In the final step of the exercise, after participants have created the statement of balanced thinking, they will be asked to rate their mood using a scale from 0 to 100. The system automatically detects changes in mood from those entered in the mood box before, and shows an “improvement” message when mood improves. Finally, participants will be asked to rate their overall mood change using a 4-point scale (a lot, to some extent, not much, and not at all). If they rate their mood change as a lot or to some extent, the exercise will end, with a suggestion to keep the statement of balanced thinking and use it in their daily life; otherwise, they will be encouraged to try again with other evidence that does not support the thought or with an alternative statement of balanced thinking.
Participants in the intervention group will be invited to access and study the SMART-CBT program for 10 weeks in total (ie, a 6-week main study period followed by a 4-week review period) after the baseline survey. Participants in the intervention study may quit participating in or continuing the intervention solely based on their decision. During the first 6 weeks, the intervention group will be notified every Monday via email that a new module is available for the study. When participants do not complete a module by that Friday, they will receive an email reminder to encourage them to complete the module. After the initial 6 weeks, those who complete all six modules (except for the COVID-19 module) will receive a weekly email to encourage them to review the modules. If participants do not complete any module (other than the COVID-19 module), they will receive an email reminder to encourage them to review the modules. Ten weeks after the baseline survey, the intervention program will be closed.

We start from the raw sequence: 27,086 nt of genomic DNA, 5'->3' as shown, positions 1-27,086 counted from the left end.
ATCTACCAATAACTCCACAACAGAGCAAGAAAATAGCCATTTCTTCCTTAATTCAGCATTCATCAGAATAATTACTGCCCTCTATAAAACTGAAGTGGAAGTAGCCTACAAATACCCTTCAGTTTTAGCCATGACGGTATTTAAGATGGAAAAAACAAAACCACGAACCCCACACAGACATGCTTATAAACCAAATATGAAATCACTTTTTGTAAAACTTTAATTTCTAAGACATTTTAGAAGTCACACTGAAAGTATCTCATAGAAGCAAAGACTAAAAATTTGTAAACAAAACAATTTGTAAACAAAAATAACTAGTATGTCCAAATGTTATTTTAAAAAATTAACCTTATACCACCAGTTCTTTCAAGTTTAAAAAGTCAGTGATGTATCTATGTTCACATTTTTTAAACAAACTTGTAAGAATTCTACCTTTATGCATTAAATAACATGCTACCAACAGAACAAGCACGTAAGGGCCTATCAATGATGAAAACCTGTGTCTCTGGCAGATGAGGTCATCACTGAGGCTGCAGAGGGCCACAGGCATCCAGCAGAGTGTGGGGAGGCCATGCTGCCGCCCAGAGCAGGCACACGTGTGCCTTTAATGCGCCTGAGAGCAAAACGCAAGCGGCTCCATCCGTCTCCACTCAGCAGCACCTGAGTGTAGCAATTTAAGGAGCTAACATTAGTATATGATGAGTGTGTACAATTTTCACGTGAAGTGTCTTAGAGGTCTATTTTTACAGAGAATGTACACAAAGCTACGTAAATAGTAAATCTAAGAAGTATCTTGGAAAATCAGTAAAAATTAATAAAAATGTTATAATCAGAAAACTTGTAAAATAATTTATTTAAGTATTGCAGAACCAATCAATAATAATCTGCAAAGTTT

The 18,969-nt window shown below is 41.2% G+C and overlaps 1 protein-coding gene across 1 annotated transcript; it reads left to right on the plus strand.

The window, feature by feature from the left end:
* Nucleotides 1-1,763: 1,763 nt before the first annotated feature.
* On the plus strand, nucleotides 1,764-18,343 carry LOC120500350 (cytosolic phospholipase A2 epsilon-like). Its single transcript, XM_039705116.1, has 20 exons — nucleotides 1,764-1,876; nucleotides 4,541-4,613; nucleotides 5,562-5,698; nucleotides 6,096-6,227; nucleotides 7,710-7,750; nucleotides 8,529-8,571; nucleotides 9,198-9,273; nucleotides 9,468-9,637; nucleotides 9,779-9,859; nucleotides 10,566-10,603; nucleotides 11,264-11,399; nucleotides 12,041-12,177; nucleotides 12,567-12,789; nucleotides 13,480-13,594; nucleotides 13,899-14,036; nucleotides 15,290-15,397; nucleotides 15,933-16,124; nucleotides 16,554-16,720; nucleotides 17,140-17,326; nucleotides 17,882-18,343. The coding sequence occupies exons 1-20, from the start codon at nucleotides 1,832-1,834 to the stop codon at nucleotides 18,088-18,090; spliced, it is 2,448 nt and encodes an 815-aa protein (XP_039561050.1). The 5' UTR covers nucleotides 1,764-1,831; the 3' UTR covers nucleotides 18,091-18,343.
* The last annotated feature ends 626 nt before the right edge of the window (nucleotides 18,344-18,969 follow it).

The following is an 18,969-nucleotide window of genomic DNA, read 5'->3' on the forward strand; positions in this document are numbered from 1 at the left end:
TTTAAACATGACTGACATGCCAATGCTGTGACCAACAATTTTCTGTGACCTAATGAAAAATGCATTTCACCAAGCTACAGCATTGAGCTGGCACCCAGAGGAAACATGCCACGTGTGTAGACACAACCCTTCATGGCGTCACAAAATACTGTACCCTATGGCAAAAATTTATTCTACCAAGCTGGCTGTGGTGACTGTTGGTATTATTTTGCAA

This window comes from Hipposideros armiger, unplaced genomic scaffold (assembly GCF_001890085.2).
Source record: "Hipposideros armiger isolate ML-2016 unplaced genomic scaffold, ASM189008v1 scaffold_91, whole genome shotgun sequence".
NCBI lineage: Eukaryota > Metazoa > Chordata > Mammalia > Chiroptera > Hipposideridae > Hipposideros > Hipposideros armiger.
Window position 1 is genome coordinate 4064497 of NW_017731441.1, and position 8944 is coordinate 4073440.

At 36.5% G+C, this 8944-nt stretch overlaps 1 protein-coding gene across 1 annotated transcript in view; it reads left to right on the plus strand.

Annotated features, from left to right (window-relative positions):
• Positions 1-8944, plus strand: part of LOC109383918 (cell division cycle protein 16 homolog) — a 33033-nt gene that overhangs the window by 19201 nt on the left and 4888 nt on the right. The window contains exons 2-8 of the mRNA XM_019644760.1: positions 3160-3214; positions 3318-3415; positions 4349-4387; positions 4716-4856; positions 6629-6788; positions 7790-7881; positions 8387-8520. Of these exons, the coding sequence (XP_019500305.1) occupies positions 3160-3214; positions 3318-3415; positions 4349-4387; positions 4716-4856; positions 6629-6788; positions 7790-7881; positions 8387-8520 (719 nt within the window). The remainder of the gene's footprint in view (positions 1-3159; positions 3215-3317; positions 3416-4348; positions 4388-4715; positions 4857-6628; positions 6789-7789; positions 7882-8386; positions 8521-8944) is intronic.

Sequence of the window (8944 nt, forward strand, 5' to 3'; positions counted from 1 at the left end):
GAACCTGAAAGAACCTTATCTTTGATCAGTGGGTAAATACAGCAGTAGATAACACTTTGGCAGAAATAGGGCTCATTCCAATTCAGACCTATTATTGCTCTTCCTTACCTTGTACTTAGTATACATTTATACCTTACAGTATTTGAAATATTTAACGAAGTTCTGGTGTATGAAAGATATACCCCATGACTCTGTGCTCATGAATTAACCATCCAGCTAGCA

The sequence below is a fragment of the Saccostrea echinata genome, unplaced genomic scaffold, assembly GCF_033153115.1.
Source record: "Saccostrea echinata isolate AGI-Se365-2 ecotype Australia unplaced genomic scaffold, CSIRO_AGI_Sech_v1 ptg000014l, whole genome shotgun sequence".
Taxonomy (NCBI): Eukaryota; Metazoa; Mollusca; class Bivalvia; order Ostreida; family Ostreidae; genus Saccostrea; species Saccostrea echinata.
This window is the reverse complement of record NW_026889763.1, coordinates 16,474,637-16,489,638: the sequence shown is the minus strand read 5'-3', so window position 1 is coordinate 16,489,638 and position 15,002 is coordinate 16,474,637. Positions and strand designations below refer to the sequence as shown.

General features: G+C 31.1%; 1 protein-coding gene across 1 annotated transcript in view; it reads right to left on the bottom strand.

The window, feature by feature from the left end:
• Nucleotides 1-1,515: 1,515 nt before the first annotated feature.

Participants in the control group will not receive any intervention program during the study period. Participants in both the intervention group and the control group will be able to use an internal occupational health service and/or employee assistance program service, depending on the policy of their workplace. Participants in the control group will be provided a chance to use the intervention program after the study period.
All outcomes will be measured by using online questionnaires. Nonrespondents will receive a reminder email from the research center to participate in the surveys. Outcome measures other than the occurrence of an MDE will be assessed at baseline and at two follow-up time points, 3 and 6 months after the baseline survey. MDEs will be assessed at baseline, and 6- and 12-month follow-ups.provides an overview of the outcome measures for each survey.
|Outcome||Measure||Baseline (T1)||3-month follow-up (T2)||6-month follow-up (T3)||12-month follow-up (T4)|
|COVID-19 fear||Fear of COVID-19 Scale||Yes||Yes||Yes||No|
|The total number of sickness absence days in the past 3 months||An original item||Yes||Yes||Yes||No|
|Major depressive episodesc||MINId depression section: self-report||Yes||No||Yes||Yes|
aBDI-II: Beck Depression Inventory II.
bK6: Kessler psychological distress scale.
cWhile major depressive episodes will be measured at 6- and 12-month follow-ups, the information will be combined to create a variable for major depressive episodes during the 12-month follow-up.